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Patrick Finucane

Volume 741: debated on Wednesday 12 December 2012


My Lords, I would now like to repeat a Statement that was made by the Prime Minister earlier this afternoon in the House of Commons on the murder of Patrick Finucane.

“The murder of Patrick Finucane in his home in North Belfast on Sunday 12 February 1989 was an appalling crime. He was shot 14 times as he sat down for dinner with his wife and three children. His wife was injured, and Patrick Finucane died in front of his family.

In the period since the murder, there have been three full criminal investigations carried out by the former Metropolitan Police Commissioner, Lord Stevens. Taken together, they amount to the biggest criminal investigation in British history, led by the most senior police officer, and consisting of more than 1 million pages of documents and 12,000 witness statements obtained with full police powers. As a result of the third Stevens investigation, one of those responsible, Ken Barrett, was tried and convicted in 2004 for the murder of Patrick Finucane.

There was a further report by Judge Cory. Both Lord Stevens and Judge Cory made it clear that there was state collusion in the murder. This itself was a shocking conclusion, and I apologised to the family on behalf of the British Government when I met them last year. But despite these reports, some 23 years after the murder, there has still been only limited information put into the public domain. The whole country, and beyond, is entitled to know the extent and nature of the collusion, and the extent of the failure of our state and Government. That is why, last October, this Government asked Sir Desmond de Silva to conduct an independent review of the evidence to expose the truth as quickly as possible.

Sir Desmond has had full and unrestricted access to the Lord Stevens archive and to all government papers. These include highly sensitive intelligence files and new and significant information that was not available to either Lord Stevens or Justice Cory, including Cabinet papers, minutes of meetings with Ministers and senior officials, and papers and guidance on agent handling. He has declassified key documents, including original intelligence material, and he has published them in volume 2 of his report today. The decision over what to publish was entirely his own—it was entirely a matter for Sir Desmond de Silva. Sir Desmond’s report has now given us the fullest possible account of the murder of Patrick Finucane and the truth about state collusion. The extent of disclosure in today’s report is without precedent.

Nobody has more pride than me in the work of our Armed Forces, our police service and our security forces. I see at close hand the work they do to keep us safe. As Sir Desmond makes clear, he is looking at,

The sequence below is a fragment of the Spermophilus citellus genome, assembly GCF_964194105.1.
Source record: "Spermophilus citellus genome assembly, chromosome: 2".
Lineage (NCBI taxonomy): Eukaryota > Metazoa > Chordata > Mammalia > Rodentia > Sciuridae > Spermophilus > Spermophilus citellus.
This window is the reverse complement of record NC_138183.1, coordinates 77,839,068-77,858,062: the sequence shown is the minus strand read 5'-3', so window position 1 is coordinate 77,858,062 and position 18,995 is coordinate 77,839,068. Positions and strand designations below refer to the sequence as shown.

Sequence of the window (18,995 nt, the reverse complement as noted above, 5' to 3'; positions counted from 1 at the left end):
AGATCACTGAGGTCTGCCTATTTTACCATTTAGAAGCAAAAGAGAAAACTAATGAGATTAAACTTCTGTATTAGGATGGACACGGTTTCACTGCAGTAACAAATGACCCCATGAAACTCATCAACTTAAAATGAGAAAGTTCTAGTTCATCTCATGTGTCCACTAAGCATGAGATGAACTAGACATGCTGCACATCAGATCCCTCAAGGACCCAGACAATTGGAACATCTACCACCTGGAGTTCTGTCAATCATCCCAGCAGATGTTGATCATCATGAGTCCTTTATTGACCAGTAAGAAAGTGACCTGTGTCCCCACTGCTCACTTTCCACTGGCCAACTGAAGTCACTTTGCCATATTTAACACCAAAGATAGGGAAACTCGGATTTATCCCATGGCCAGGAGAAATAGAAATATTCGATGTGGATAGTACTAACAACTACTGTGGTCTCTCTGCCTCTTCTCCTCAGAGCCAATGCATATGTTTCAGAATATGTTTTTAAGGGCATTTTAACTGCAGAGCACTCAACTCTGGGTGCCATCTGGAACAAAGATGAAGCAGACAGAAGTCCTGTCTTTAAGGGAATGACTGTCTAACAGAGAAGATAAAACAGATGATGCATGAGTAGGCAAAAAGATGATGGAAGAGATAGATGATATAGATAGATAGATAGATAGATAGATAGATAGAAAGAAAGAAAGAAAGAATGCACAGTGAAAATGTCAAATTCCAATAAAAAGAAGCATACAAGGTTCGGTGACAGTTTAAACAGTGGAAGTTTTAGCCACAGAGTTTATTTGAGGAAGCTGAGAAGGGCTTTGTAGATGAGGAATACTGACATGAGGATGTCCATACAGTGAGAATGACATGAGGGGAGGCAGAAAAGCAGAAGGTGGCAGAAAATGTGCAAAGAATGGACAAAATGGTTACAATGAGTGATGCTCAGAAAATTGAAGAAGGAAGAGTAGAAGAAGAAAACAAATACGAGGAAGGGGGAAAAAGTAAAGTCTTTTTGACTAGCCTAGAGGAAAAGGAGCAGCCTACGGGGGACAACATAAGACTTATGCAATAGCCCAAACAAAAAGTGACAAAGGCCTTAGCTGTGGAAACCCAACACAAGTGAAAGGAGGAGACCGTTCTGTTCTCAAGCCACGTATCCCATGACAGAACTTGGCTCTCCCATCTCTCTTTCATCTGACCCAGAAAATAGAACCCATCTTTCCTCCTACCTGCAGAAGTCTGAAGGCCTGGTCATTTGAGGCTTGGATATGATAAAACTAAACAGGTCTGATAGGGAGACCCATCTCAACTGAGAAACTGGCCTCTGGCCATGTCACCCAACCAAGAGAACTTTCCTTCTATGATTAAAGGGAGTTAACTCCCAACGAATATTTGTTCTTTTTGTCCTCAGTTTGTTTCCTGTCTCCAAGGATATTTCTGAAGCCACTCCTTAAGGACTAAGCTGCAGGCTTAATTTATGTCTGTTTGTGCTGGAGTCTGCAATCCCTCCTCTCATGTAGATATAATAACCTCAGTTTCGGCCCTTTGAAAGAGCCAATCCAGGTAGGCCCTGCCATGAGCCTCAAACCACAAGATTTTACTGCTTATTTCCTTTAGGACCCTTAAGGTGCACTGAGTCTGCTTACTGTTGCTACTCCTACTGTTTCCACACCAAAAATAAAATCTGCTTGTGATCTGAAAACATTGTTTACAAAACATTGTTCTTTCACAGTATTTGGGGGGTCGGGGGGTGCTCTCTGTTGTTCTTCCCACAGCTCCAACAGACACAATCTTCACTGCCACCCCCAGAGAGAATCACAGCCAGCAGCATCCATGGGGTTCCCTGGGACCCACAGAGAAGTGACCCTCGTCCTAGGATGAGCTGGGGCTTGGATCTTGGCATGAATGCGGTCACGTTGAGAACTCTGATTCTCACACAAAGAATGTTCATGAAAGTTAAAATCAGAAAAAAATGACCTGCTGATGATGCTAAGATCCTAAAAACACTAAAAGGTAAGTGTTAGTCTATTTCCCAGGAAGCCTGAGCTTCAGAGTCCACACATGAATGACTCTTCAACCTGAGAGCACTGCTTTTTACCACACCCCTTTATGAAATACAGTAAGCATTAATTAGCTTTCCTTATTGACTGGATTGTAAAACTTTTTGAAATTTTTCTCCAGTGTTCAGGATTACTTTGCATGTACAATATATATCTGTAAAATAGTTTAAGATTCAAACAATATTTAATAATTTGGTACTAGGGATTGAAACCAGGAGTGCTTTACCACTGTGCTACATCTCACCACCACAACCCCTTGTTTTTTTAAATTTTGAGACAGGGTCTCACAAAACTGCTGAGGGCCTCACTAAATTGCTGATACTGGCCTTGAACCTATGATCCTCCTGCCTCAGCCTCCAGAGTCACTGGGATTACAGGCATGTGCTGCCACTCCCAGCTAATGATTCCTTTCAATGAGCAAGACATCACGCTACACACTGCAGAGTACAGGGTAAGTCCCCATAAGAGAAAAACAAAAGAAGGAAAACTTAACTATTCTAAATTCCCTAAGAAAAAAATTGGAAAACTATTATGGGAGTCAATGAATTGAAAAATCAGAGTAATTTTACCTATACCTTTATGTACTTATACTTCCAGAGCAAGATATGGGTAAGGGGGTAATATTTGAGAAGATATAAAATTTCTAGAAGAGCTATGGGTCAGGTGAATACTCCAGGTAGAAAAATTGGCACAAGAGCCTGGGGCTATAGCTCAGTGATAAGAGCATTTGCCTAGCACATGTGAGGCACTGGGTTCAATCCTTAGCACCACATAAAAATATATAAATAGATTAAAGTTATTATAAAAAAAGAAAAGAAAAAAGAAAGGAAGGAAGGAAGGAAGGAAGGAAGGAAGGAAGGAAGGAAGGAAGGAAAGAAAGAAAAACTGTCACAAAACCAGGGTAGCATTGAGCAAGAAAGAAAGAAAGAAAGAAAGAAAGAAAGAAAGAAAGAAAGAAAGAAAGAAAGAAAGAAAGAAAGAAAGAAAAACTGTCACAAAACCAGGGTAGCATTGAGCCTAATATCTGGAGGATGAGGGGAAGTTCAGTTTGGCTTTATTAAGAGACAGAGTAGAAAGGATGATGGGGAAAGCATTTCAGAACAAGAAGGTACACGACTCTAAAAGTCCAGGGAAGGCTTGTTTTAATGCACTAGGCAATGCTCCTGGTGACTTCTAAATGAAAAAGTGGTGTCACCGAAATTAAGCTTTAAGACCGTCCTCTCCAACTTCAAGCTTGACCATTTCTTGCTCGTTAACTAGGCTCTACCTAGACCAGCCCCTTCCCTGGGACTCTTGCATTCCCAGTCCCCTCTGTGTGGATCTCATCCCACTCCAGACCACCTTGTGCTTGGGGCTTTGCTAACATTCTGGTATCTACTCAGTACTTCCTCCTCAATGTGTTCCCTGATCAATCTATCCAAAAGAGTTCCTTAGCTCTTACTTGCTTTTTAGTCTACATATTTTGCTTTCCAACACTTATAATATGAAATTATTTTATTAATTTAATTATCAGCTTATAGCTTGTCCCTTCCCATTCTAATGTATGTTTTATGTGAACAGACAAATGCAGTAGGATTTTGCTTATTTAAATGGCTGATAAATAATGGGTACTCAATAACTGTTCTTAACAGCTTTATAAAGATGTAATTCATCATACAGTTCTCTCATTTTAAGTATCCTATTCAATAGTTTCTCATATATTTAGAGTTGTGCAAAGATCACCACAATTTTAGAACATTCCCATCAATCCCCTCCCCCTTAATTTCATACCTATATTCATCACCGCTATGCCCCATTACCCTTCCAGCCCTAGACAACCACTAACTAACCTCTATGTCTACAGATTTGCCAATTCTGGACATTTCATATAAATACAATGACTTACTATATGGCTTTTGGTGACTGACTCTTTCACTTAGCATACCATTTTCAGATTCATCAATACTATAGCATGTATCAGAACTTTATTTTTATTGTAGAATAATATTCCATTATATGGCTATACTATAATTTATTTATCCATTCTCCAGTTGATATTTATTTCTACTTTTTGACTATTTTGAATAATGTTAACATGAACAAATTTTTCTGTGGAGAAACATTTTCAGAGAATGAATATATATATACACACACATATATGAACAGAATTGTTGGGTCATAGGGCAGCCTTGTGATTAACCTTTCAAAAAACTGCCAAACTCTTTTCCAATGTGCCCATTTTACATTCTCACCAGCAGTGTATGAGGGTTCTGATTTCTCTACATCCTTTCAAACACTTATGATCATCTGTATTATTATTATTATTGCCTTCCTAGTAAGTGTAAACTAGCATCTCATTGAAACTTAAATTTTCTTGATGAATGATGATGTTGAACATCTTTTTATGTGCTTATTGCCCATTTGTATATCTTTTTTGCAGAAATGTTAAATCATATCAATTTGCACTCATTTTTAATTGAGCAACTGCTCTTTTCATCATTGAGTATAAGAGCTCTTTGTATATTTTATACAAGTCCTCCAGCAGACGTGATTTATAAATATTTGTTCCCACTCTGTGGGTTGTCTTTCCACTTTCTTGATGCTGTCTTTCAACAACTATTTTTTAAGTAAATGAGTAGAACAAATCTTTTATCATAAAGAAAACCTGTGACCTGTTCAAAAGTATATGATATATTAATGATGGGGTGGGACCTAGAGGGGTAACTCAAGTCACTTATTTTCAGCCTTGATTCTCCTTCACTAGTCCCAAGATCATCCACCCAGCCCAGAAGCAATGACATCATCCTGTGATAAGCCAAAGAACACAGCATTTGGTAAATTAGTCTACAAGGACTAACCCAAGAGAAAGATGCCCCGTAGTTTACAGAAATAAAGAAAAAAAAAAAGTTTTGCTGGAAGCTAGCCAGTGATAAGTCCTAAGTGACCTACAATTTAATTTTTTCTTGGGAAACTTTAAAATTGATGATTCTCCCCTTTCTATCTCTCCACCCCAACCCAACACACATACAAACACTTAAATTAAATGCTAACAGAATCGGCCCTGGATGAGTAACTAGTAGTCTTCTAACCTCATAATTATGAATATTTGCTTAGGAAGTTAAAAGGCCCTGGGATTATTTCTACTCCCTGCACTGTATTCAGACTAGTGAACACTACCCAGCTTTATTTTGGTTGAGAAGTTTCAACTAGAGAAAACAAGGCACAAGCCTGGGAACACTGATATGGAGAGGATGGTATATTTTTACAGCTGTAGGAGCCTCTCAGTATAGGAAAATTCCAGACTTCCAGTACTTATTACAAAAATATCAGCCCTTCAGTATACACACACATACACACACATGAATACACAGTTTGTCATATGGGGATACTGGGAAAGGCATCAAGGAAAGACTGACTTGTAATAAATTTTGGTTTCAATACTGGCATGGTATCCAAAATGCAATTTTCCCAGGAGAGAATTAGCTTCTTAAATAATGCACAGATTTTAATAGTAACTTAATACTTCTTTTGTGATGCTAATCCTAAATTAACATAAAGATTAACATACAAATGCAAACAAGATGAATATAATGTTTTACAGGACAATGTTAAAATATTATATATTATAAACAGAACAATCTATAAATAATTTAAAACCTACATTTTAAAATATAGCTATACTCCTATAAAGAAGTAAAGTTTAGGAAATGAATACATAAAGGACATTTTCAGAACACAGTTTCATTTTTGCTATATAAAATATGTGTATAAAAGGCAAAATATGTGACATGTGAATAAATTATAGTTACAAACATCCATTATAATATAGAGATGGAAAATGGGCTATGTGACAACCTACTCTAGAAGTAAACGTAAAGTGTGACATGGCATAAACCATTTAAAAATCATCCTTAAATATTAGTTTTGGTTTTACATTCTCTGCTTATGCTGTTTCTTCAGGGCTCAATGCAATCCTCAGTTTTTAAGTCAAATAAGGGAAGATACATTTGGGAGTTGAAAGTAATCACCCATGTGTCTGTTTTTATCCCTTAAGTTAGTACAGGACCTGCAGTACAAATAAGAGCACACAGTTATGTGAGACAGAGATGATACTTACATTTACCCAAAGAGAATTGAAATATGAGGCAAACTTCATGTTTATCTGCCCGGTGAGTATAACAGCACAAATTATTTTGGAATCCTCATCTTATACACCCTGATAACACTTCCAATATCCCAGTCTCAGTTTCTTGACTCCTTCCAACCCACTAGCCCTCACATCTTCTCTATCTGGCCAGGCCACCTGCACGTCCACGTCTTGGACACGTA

“an extremely dark and violent time”,

in Northern Ireland’s history. I am sure the House will join me in paying tribute to the police and security forces that served in Northern Ireland, but we should be in no doubt that this report makes extremely difficult reading. It sets out the extent of collusion in areas such as identifying, targeting and murdering Mr Finucane; supplying a weapon and facilitating its later disappearance; and deliberately obstructing subsequent investigations. The report also answers questions about how high up the collusion went, including the role of Ministers at the time. Sir Desmond is satisfied that there was not,

“an over-arching State conspiracy to murder Patrick Finucane”,

but while he rejects any state conspiracy, he does find quite frankly shocking levels of state collusion. Most importantly, Sir Desmond says he is,

“left in significant doubt as to whether Patrick Finucane would have been murdered by the UDA”—

the Ulster Defence Association—

“in February 1989 had it not been for the different strands of involvement by elements of the State”.

He finds that,

“a series of positive actions by employees of the State actively furthered and facilitated his murder”,

and he cites five specific areas of collusion.


“there were extensive ‘leaks’ of security force information to the UDA and other loyalist paramilitary groups”.

Sir Desmond finds that,

“in 1985 the Security Service assessed that 85% of the UDA’s ‘intelligence’ originated from sources within the security forces”.

He is,

“satisfied that this proportion would have remained largely unchanged by … the time of Patrick Finucane's murder”.

Secondly, there was a failure by the authorities to act on threat intelligence. Sir Desmond describes,

“an extraordinary state of affairs ... in which both the Army and the RUC SB”—

Royal Ulster Constabulary Special Branch—

“had prior notice of a series of planned UDA assassinations, yet nothing was done by the RUC to seek to prevent these attacks”.

When you read some of the specific cases in the report —page after page in chapter 7—it is really shocking that this happened in our country. In the case of Patrick Finucane, he says that,